I've been watching loads of films lately (mostly facilitated by a string of rainy Sundays). I haven't written about any of them, yet, but in lieu of longer, more extensive reviews, I felt that I'd write a bit about some of the better ones I've seen in the past couple months before the hole gets too deep. The films I've chosen to highlight are not a compendium of everything I've watched; rather, they are films that I believe deserve a bit of attention that they may not otherwise garner. In chronologically viewed order:
Women in Revolt (1971)
Paul Morrissey directs this hilarious send up of the women's lib movement and follows the central trio of drag queens as they flop about an NYC that is long, long gone. Simultaneously side-splittingly funny and sad, this film exposes a lesser-seen side of the drag life, warts and all.
Takashi Shimizu, who shot to fame with Ju-on (The Grudge) and its myriad sequels, takes a less sensationalist, more experimental approach to obsession and horror in this philosophical and psychologically terrifying film. A reclusive cameraman discovers an underground kingdom and a chained woman who may or may not be a vampire. Twilight this ain't.
The Hanging Woman (1973)
Spanish gothic horror done remarkably well. Nothing groundbreaking here, but excellent atmosphere, some surprisingly good effects, and a great turn by the inimitable Paul Naschy all lead to a bona fide cult classic. The Troma disc (one of a couple - along with Combat Shock - where the label doesn't automatically translate to "Beware - generous helpings of garbage contained within") is fantastic, and represents the most complete document of this formerly forgotten film.
Loren Cass (2006)
Bold, disturbing vision of aimless youth, similar to Larry Clark's Kids, but without the seamy, exploitative feel. Out of this world melding of sound and image. Hard to call it "experimental", but certainly different, in the thorniest, most provocative way. A tough recommend (it's rented once in the near 2 months it has been on my staff picks shelf), but a powerful, incendiary watch, and not chiefly for the seemingly press-kit tailored "gimmick" of writer/director/actor Chris Fuller's begun-at-age-15, 8-years-in-the-making film.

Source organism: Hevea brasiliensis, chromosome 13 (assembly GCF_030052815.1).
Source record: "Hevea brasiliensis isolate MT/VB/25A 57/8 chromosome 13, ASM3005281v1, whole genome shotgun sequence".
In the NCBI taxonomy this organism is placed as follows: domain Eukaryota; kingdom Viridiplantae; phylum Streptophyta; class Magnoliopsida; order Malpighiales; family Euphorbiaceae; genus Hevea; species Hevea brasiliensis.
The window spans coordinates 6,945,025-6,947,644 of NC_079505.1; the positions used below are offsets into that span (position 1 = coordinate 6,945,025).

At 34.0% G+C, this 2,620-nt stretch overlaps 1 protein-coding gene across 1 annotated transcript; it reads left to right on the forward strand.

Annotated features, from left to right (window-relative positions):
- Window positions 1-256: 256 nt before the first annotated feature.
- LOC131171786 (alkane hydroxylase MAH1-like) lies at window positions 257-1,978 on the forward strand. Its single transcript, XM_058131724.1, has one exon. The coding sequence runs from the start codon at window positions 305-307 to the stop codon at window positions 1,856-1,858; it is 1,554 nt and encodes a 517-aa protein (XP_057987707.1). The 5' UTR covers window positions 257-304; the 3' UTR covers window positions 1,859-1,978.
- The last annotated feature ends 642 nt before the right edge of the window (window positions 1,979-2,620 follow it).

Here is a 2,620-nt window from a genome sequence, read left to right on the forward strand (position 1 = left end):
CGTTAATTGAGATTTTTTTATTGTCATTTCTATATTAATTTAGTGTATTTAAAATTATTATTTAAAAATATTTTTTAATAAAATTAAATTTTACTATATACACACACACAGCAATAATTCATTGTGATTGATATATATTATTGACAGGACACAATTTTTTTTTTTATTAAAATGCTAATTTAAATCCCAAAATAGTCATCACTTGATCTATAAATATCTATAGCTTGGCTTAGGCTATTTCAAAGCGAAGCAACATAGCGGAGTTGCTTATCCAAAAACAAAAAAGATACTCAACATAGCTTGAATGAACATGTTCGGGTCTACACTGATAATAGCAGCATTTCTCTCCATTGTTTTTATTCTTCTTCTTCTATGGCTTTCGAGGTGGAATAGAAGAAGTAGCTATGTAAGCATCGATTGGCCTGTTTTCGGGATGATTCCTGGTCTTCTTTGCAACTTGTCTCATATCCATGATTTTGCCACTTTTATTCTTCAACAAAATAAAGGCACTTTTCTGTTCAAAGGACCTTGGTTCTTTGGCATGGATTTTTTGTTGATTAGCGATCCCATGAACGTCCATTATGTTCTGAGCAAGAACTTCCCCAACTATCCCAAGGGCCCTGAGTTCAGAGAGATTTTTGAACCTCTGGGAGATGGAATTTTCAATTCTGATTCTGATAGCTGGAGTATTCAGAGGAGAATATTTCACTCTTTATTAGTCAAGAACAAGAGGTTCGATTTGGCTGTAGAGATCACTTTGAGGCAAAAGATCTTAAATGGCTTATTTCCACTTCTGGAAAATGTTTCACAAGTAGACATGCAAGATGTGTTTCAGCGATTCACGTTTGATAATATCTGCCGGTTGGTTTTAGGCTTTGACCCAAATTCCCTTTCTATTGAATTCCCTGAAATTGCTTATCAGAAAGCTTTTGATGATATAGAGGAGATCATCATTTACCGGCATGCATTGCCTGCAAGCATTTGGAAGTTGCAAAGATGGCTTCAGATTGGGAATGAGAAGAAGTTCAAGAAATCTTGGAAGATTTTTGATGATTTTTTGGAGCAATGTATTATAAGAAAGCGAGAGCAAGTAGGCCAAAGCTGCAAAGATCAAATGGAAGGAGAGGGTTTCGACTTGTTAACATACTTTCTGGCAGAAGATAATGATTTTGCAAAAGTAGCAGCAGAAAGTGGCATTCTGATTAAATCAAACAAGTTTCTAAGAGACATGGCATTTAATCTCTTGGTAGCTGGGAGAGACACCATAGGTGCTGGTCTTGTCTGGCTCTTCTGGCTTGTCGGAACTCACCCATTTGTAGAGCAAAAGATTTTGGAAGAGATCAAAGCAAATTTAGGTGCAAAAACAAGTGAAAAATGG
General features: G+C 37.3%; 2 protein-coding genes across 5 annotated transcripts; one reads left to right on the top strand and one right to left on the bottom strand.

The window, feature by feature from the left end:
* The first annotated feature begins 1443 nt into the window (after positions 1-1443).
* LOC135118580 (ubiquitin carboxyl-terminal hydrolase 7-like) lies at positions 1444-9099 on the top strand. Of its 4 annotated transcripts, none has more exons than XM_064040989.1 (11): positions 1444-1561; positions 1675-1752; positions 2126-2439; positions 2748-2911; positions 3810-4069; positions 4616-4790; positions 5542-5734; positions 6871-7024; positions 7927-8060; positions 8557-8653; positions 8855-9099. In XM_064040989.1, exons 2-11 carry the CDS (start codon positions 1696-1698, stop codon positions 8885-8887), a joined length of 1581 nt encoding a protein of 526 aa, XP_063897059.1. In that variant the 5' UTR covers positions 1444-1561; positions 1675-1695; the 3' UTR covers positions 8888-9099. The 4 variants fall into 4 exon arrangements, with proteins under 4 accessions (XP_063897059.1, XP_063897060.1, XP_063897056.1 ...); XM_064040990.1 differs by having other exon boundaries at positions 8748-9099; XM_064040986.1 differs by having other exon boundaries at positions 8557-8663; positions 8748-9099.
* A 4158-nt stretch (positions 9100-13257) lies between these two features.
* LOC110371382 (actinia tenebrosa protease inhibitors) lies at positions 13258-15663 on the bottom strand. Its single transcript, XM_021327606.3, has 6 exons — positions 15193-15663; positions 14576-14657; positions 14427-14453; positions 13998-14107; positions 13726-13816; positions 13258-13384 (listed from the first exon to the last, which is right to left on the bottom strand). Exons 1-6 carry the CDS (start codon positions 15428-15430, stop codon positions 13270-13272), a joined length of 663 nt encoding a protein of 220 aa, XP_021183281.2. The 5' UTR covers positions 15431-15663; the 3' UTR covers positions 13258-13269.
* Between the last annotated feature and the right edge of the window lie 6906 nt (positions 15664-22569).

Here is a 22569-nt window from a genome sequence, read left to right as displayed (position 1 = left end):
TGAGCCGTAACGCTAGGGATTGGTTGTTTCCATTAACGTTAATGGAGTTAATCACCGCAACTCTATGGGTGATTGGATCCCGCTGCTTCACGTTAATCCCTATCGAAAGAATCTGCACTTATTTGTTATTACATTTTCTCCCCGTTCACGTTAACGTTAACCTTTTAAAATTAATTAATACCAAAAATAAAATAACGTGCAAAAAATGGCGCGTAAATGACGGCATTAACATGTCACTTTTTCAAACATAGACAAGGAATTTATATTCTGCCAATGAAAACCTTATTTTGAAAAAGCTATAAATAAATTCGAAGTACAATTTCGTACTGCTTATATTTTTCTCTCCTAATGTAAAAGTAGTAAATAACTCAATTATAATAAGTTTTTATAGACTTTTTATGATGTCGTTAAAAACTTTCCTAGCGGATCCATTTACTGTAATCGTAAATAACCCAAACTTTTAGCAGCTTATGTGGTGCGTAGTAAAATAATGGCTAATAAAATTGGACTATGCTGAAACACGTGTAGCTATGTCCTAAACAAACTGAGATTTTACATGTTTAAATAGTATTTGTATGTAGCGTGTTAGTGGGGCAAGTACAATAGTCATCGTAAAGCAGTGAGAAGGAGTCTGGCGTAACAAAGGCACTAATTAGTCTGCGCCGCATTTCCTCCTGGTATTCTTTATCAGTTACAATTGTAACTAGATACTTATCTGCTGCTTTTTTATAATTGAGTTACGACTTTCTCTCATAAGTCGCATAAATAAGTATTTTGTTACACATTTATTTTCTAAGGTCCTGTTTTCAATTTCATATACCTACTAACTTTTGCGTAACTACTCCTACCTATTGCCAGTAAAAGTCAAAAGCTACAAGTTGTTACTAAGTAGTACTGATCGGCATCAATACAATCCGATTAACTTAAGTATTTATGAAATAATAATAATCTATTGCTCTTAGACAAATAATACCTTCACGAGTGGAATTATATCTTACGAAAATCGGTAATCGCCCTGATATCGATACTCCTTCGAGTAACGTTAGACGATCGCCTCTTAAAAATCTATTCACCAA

400 Years of the Telescope (2009)
Fascinating doc on, shockingly, 400 years of the telescope. Immensely informative, and it never talks down to its audience. Veers dangerously close to techno-babble at times, but mostly just enough so to make you feel smarter than you are. This - and not Toy Story 2 - are what grownups should be watching on a Friday night.
The Garden of Earthly Delights (2004)
Captivatingly structured film about a man and a woman's short, passionate love affair, this film by Polish auteur Lech Majewski (based on his own novel) is heady, startling, and moving without being sentimental. You'll either view it as laughably pretentious or an absorbing, thought-provoking meditation on art, science, love and death. Highly, highly recommended.
Mala Noche (1985)
Gus Van Sant's debut feature follows the love triangle of a young Caucasian and two Mexican wetbacks as they fumble around a seedy Portland neighbourhood. Van Sant sets a template for his later films with sumptuous photography in super-saturated black and white, and the themes of displacement, gay acceptance/rejection, and loss that recur in his later films are all on display here. A fascinating document.
Take Out (2004)
A starkly simple film about a Chinese-American delivery man over the course of one numbingly hellish 24 hour shift. Almost has a doc feel at times, it is that unadorned and real.
House of the Devil (2009)
One of my most anticipated releases for this year, House of the Devil did not disappoint. Director Ti West nails the look, sound and feel of early '80s satanic cult horror in this creepily pervasive film that builds palpable dread before an explosive and bloody climax. Extremely satisfying.
The Pleasure of Being Robbed (2008)
Joshua Safdie's film follows a day or three in the life of a young woman as she wanders around New York, meets up with a friend, drives to Boston, back to NYC, gets arrested and then released, all the while pilfering small items of no real consequence, seemingly more out of fascination or something to do than the criminal urge. While it could easily be lumped in with the unfortunately named "Mumblecore" school, Safdie's film is a slyly different beast altogether. And instead of finding the characters generally annoying, I was bewitched by principal Eleonore Hendricks. Good, lo-fi stuff.
Castle of Cagliostro (1979)
Miyazaki's first feature is a much different film than he currently puts out, which isn't to say it is better or worse, just different. It follows a master thief with a heart of gold who is out to save a princess and break up a counterfeiting ring, dodging his police pursuers the whole way. A hell of a lot of fun, the film moves at a break-neck pace, is whip-smart, mischievous, and playful. I've started watching all the Miyazaki films chronologically as I had previously only seen Spirited Away.
Barbet Schroeder's ode to S&M, Maitresse sees Gerard Depardieu at his most restrained, and I realized that without the histrionics, Depardieu is a solid actor and not just another Denis Pelletier look-alike. A complicated take on love, commitment, ownership and boundaries (physical and emotional), Maitresse is a weird winner.